In the EBD low-carb diet, the inclusion of eggs probably functioned primarily as a substitute for refined carbs and added sugars.
However, there might be more to the story.
Eggs contain very little carbs and are packed with protein and healthy fats.
They are not, as once described by nutritionists, “cholesterol containing bombs” that contribute to cardiovascular disease (CVD).
Further, for most people, there is no evidence that dietary cholesterol has any effect on serum cholesterol.
Unfortunately, there is a small population of people who are genetically predisposed to high cholesterol levels from dietary consumption of cholesterol.
Research Has Suggested That Eggs Have Heart Healthy Effects
Several studies have also found that the consumption of eggs has been associated with anti-CVD effects.
Eggs Are Filling And Decrease Your Desire To Snack
Interestingly eggs rank high on a scale called the satiety index. This scale measures how full you’ll feel when consuming one food as compared to others.
If you consume foods higher on the scale, then you’ll fuller than if you consumed foods lower on the scale.
This means that you won’t be as hungry. And if you’re not hungry, then you won’t feel the need to eat. Thus, you’ll lower your caloric intake.
The EBD Diet Study Was Not Calorie Restricted
You’ll notice in the above study that as long as the participants adhered to the specified macro-nutrient template, there was no restriction on caloric intake. In other words, they didn’t count calories.
This did leave an important question unanswered. How many grams of carbohydrates were actually consumed by each group?
This is important because some low-carb diets are more restrictive than others. For example:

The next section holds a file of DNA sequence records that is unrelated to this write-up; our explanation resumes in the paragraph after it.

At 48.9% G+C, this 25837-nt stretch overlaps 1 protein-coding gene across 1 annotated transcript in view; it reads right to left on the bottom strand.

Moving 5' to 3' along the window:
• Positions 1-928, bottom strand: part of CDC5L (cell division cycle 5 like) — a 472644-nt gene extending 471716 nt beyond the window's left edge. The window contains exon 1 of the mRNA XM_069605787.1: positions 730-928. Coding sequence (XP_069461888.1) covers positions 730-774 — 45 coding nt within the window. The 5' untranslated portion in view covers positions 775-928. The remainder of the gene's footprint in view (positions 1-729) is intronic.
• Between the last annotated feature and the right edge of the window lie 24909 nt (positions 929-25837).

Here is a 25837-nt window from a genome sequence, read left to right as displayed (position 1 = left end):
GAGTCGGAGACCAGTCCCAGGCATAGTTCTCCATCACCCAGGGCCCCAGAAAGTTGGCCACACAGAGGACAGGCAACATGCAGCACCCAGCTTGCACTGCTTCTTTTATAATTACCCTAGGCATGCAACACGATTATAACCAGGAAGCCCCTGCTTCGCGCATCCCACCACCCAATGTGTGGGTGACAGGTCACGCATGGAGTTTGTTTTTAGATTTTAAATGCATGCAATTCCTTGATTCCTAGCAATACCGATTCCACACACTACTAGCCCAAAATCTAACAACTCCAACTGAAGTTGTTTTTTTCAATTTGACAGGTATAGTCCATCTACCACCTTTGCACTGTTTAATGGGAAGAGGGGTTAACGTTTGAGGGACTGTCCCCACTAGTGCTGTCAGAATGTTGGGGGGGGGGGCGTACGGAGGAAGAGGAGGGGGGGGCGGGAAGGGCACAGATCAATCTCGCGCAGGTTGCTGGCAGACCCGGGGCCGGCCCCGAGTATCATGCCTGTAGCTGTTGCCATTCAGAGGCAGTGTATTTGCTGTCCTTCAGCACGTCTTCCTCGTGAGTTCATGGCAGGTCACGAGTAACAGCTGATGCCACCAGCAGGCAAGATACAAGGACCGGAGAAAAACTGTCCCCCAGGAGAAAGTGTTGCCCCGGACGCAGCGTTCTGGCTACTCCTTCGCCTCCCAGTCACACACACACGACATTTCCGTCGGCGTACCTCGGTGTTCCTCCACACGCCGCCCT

- A liberal low-carb diet will contain between 50-100 grams per day
- A moderate low-carb diet will contain between 20-50 grams per day
- A ketogenic low-carb diet will contain <20 grams of carbs per day
The different carb content of the above diets will affect how much weight is lost and how well metabolic issues (e.g., type 2 diabetes) will improve. See here.
Also, when speaking of a high-fat diet, this doesn’t mean that all fats are healthy. Low-carb diets are high in healthy fats.
Why Did Both Groups Lose Weight If Calories Were Not Restricted?
If both groups were allowed to eat as much as they wanted, why did they both lose weight?
We can only assume that the standard carb group was on a significantly better diet than the obesogenic standard American diet.
Even though the participants could consume as many calories as they wanted, both groups had to stick to their macronutrient template.
Since the researchers guided the participants’ adherence to this template, the researchers may have directed the participants to avoid foods that tend to increase weight-gain such as refined grains or sugar.
The Bottom Line
The above study is in line with previous studies that indicate that LCHF diets are superior at causing weight loss and improving metabolic markers than high-carb, low-fat diets.
Also, eggs appear to be one of our God given superfoods and can be an important addition to an LCHF diet.
In my next post, I’ll look at some of the theories on why LCHF diets are successful, and then I’ll discuss my experience and Barbara’s with the diet.
If you have any comments, we would love to hear them.
In the meantime, I’ll leave you with one of our favorite egg recipes. Yes, it’s definitely GF and low-carb.
Frittata with Goat Cheese, Leeks and Sage. Get the recipe here.
- 65 Years Old And Getting Stronger: How We’re Doing It! - January 20, 2022
- If You’re Over 40 You’re Probably Losing Strength. You Must Deal With It Now! - January 4, 2022
- Get A Good Grip: How Your Hand Grip Strength Predicts Longevity - August 17, 2021
- Why At 64 I Prioritize Strength Training Over Aerobic Training - December 3, 2020
- How We’re Staying Healthy At 64: Barbara and John’s Diet And Exercise Strategy - November 16, 2020